A measure of profundity of regret
The degree of regret minimization behaviour imposed by the Classical RRM or the µRRM model (or profundity of regret) is not constant, but depends on the size of the estimated parameter as well as on the distribution of the attribute levels in the data. Therefore, the parameter estimates on their own are not very informative for the imposed behaviour by the Classical RRM or µRRM model.
To acquire insight on the behaviour imposed by these two RRM models, a measure is recently proposed (Cranenburgh et al. 2015). With this measure it is possible to pinpoint the overall degree of regret behaviour for each attribute. The equation below shows how to compute this measure for attribute m, where |Am| denotes the cardinality Am, ßm denotes the estimated taste parameter associated with attribute m, and μ denotes the scale of the error term ε (which equals one for the classical RRM model).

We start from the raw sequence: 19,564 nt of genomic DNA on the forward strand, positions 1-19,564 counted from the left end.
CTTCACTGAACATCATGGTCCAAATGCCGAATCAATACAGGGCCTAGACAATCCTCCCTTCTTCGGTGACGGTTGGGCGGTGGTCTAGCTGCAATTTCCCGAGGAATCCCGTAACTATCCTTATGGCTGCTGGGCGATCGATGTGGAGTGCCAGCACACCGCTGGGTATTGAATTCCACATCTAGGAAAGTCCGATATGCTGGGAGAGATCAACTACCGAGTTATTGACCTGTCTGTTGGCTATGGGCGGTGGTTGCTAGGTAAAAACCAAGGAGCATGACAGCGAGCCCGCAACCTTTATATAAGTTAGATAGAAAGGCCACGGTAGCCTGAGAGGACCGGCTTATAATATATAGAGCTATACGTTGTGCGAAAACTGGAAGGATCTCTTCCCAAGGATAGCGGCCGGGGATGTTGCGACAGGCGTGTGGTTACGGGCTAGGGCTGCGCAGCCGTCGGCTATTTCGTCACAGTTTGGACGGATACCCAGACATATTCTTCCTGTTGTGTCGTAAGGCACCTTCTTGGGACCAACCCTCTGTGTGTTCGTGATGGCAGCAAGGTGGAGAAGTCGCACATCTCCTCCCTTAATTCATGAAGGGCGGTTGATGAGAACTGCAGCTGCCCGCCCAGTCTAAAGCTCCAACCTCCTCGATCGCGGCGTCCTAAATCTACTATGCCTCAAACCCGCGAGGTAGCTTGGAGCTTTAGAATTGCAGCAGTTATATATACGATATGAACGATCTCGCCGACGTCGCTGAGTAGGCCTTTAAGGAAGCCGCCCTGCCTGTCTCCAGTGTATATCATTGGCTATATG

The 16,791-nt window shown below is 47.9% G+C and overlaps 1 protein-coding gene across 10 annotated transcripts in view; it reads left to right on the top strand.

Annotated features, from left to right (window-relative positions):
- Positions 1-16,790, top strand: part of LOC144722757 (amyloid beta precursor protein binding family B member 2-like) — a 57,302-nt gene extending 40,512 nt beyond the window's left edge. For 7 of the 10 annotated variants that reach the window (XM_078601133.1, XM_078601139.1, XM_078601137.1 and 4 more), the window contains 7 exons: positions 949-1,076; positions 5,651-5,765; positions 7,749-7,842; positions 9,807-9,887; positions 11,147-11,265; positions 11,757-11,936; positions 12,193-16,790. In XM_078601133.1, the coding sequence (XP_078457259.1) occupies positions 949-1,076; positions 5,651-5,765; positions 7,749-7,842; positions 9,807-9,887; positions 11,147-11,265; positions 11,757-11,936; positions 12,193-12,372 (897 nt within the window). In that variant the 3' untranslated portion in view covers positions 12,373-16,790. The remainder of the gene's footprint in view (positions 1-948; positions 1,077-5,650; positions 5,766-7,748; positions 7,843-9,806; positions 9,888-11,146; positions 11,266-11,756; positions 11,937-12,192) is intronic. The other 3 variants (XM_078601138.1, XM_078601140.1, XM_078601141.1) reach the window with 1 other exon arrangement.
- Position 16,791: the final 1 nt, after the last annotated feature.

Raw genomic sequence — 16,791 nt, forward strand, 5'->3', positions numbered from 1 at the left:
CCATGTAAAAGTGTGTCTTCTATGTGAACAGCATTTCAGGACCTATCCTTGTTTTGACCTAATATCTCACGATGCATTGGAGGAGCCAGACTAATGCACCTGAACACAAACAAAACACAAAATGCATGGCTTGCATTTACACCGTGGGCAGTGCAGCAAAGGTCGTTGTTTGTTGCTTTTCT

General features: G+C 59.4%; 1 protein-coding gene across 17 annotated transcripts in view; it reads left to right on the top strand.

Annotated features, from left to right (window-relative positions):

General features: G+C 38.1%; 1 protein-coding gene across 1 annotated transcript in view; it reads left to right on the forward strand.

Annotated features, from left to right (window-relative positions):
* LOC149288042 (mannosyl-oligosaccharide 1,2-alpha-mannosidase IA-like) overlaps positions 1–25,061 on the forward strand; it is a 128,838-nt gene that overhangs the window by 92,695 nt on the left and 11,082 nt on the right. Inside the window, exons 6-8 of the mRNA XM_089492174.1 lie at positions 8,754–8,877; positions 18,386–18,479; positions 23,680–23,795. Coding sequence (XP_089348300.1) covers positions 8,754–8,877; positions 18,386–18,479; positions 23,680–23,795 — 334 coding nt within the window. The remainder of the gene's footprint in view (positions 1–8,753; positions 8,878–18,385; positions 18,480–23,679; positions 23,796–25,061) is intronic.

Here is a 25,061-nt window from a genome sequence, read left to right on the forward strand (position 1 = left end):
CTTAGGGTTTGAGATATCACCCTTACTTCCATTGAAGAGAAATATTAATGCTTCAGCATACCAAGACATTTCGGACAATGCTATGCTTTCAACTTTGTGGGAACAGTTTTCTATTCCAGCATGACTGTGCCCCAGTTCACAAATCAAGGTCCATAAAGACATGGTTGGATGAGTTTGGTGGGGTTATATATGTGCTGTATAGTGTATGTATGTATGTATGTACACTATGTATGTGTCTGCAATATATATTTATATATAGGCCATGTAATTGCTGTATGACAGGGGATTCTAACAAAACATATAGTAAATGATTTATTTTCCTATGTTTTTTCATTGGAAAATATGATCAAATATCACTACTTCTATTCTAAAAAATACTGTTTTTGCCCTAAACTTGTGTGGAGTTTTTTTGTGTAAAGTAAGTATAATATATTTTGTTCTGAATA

When all attribute differences xjmn – ximn are non-zero, and all choice sets contain the same number of alternatives, denoted J, then we can write the equation as follows, where N denotes the total number of choice observations (given that we have one choice observation per decision makers).
To compute the measure of profundity is easier than it looks at first sight. You can even compute it easily in MS Excel. Below you can find a bit of Matlab code to compute profundity of regret. For those not familiar with Matlab I also included an MS Excel sheet.
Click here for a bundle of MATLAB codes, which includes code to compute profundity of regret
Click here to download an example Excel sheet to see how to compute profundity of regret
Van Cranenburgh, S., Guevara, C.A. & Chorus, C.G. (2015) “New Insights on Random Regret Minimization Models”. Transportation Research Part A: Policy and Practice (74) pp 91-109.